1927 Fred Carrillo Bonneville T Roadster
Bonneville Record Holder, 1951 C/Modified Roadster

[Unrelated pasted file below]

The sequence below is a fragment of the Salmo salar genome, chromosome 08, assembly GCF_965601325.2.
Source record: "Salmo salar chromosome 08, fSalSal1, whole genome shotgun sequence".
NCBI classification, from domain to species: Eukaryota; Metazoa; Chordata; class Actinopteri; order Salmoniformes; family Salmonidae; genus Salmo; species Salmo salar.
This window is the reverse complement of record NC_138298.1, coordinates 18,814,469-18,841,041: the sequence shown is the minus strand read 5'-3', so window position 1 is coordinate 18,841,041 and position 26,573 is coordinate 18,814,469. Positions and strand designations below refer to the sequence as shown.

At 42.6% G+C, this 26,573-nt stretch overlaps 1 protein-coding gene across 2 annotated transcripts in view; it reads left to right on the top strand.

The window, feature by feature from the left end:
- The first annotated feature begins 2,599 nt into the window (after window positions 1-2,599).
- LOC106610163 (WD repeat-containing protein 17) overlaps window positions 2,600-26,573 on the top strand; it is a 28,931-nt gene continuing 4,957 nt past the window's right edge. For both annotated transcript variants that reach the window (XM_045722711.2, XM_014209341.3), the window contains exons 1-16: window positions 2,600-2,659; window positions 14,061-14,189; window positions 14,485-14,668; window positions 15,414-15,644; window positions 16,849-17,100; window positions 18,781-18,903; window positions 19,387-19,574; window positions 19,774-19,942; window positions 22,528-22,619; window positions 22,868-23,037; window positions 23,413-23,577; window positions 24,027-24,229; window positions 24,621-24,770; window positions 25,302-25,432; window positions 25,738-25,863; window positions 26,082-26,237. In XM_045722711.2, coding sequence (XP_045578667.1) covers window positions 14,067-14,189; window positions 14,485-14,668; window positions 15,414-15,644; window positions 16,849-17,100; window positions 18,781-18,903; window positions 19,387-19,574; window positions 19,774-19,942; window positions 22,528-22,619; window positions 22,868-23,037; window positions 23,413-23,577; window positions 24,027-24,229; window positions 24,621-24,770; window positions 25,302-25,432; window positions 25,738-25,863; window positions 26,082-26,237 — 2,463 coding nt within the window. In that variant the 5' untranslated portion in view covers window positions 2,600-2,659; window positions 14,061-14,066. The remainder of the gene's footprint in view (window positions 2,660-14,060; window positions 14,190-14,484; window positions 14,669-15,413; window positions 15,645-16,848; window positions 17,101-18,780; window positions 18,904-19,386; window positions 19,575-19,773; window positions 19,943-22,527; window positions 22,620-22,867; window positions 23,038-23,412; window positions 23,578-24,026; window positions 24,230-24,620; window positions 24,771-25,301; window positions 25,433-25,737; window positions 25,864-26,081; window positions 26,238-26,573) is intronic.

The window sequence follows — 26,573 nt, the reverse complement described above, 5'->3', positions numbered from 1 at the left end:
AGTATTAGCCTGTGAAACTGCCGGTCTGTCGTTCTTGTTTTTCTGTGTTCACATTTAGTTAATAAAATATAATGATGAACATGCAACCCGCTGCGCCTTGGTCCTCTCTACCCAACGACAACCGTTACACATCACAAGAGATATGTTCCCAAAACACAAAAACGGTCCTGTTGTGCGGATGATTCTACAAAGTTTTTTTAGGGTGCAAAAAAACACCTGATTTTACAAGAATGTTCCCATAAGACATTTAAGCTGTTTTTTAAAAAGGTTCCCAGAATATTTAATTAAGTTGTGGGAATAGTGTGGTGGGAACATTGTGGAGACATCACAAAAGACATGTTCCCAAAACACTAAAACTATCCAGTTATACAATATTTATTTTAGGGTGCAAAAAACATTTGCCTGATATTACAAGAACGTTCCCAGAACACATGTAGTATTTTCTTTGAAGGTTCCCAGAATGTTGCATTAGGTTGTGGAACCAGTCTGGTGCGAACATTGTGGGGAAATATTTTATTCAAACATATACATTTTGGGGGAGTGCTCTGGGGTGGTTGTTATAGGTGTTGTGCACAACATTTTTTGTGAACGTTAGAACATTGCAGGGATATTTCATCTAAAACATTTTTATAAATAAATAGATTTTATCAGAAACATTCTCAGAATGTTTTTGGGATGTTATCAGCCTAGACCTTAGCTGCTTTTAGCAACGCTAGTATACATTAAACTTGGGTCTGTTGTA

Young hot rod builders had to be creative and resourceful in the years following World War II, particularly if their goal was to compete at Bonneville. Ex-GI Fred Carrillo of Monrovia, California, and his brother-in-law Robert Betz, constructed this purpose-built, mid-engine salt-flats roadster from the ground up in 1950. To build the car, they used a few remnants of a 1927 Ford T roadster body and much military surplus from the war effort, including chrome-moly steel airplane wing-strut tubing for the chassis. The door skins and rear quarters from the T roadster were welded to a custom-fabricated steel body structure. To cheat the wind, the body narrows from rear to front, with the pointed nose made from two 1947 Buick rear fenders. An aluminum bellypan mirrors the wedge shape of the body. Power comes from a 296 cubic-inch Mercury flathead built by Evans Speed Equipment using an Evans three-carb manifold, Evans high-compression heads and Evans dual-point, dual-coil distributor. At the 1951 Bonneville meet, Carrillo drove the car to a new C/Modified Roadster class record of 178.16 mph. In 1963 he founded Carrillo Industries, well known to this day as manufacturers of highly regarded racing engine internals, including pistons, connecting rods and crankshafts.